Retired back in 2018, the Kepler Space Telescope has been gathering an impressive amount of data during its ten years of service, and more than 2,245 extrasolar planets were discovered. Recently, four new planets were spotted, and it appears these planets do not orbit around stars. New research published in the Royal Astronomical Society showed that the free-floating planets have similar masses to ours, and they are floating alone into the seep space.
What we know so far
The research published by Iain McDonalds, from Open University and Manchester University, and his fellow researchers, revealed that, during the Kepler 2 mission, the telescope observed a large bundle of stars close to the Galactic Center of the Milky Way.
The planets were named rogue planets, and it is still not clear how many of them exist in our Galaxy. The estimates show that the free-floating rogue planets have different sizes: some are the size of our planets while others are approximately the size of Jupiter.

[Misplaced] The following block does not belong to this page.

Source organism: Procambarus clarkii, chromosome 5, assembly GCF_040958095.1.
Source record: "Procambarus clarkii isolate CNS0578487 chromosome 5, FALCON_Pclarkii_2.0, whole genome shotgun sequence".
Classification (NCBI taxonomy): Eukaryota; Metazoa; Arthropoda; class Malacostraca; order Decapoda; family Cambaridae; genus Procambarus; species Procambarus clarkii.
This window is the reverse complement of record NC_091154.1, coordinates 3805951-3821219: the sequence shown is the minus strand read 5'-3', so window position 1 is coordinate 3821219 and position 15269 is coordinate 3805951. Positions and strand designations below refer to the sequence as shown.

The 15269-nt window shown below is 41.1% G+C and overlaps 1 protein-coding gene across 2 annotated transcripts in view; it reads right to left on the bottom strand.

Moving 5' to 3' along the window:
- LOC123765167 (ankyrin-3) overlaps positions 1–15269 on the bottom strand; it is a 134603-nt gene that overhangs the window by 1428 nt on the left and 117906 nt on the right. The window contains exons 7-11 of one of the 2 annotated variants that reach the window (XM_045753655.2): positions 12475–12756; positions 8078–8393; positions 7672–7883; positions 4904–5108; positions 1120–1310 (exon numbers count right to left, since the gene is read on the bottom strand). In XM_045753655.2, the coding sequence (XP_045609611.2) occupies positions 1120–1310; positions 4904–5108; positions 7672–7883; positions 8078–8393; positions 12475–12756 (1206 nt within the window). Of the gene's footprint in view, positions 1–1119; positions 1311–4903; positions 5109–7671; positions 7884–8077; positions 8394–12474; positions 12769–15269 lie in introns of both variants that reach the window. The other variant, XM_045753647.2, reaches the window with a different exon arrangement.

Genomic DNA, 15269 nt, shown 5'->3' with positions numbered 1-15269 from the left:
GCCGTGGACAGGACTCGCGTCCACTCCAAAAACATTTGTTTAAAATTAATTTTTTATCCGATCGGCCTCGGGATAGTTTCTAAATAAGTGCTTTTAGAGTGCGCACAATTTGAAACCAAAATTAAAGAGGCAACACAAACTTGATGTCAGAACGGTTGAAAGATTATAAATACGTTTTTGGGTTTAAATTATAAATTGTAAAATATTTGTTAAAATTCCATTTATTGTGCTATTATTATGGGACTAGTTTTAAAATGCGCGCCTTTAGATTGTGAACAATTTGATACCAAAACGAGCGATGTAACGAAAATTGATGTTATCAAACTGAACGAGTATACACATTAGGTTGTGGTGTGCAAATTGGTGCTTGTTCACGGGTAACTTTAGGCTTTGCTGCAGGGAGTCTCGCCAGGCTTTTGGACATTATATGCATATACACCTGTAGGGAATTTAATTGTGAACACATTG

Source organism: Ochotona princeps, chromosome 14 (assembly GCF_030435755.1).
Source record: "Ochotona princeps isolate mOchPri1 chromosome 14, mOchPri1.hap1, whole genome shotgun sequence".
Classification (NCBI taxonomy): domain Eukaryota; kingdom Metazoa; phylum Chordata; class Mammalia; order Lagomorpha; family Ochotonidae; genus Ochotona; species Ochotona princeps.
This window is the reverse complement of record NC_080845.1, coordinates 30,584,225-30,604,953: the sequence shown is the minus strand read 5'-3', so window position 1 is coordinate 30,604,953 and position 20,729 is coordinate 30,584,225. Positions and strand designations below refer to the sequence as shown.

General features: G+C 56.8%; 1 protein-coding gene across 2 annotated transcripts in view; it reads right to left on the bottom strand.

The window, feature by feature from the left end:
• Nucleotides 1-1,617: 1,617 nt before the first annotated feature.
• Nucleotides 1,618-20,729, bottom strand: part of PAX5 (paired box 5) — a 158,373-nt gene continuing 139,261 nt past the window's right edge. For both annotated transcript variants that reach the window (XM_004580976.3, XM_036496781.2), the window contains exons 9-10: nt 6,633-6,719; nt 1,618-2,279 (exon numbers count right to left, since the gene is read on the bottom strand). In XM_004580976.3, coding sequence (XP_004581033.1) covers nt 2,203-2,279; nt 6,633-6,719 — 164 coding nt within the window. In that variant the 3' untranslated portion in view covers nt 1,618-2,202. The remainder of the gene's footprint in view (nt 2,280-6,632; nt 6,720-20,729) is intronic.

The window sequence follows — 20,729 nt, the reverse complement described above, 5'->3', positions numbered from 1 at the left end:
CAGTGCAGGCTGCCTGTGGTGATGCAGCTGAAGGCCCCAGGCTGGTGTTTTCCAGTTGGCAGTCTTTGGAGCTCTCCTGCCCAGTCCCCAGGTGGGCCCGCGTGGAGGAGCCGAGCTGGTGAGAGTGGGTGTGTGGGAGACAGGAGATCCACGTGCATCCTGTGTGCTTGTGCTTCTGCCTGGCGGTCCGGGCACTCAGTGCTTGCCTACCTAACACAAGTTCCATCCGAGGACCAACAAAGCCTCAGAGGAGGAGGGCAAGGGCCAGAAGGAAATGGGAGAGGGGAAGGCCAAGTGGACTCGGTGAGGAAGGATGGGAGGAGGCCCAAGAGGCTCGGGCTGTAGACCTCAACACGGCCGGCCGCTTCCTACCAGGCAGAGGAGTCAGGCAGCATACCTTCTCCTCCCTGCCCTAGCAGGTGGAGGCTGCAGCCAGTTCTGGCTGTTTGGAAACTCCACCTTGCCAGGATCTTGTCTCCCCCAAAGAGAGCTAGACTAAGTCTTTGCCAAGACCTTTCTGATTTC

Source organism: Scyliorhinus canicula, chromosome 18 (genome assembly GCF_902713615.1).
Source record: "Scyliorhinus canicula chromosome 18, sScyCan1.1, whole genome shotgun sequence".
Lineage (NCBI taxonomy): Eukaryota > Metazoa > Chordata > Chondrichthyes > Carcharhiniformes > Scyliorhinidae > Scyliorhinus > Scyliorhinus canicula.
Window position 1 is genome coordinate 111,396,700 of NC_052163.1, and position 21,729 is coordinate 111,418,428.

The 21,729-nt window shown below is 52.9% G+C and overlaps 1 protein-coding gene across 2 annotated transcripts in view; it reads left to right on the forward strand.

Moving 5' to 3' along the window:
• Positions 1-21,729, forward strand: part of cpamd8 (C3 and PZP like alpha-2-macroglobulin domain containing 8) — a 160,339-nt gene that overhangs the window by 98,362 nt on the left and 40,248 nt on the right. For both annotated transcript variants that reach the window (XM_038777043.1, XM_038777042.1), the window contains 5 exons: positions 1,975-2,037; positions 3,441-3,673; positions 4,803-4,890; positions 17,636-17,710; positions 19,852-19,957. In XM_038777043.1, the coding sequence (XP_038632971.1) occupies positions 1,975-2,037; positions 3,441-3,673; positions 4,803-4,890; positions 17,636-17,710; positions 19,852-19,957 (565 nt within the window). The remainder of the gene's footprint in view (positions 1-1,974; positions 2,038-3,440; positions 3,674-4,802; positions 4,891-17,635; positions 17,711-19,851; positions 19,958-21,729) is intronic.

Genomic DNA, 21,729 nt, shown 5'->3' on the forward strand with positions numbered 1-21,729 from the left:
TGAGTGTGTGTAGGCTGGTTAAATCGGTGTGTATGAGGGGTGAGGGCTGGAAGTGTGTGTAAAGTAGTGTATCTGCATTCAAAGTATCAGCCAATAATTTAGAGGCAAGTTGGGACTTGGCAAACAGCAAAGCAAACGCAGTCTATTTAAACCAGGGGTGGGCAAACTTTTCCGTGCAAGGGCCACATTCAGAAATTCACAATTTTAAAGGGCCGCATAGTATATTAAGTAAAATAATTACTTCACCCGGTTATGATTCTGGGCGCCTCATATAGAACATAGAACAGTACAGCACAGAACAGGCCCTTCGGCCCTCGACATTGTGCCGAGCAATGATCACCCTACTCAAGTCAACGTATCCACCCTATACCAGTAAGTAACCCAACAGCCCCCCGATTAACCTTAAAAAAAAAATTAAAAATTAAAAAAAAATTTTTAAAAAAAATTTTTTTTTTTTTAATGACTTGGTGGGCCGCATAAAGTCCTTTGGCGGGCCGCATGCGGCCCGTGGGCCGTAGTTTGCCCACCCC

Old equipment can still reveal new findings
Together with his fellow researcher, Radek Poleski, McDonald studied the data gathered by the telescope during five years of intense research. The findings showed planets previously identifies and one bound extrasolar planet and four free-floating ones. The research is necessary because it is the first of many more to come.
Researchers hope that in the future, the NASA Nancy Grace Roman Space Telescope and the ESA Euclid will also be able to spot other planets close to the Galactic Core. Suppose the Kepler Telescope, which did not use microlensing and was not created to discover stars in the Milky Way, still helped researchers identify these planets. In that case, newer devices with microlensing technology might find even more planets of all kinds.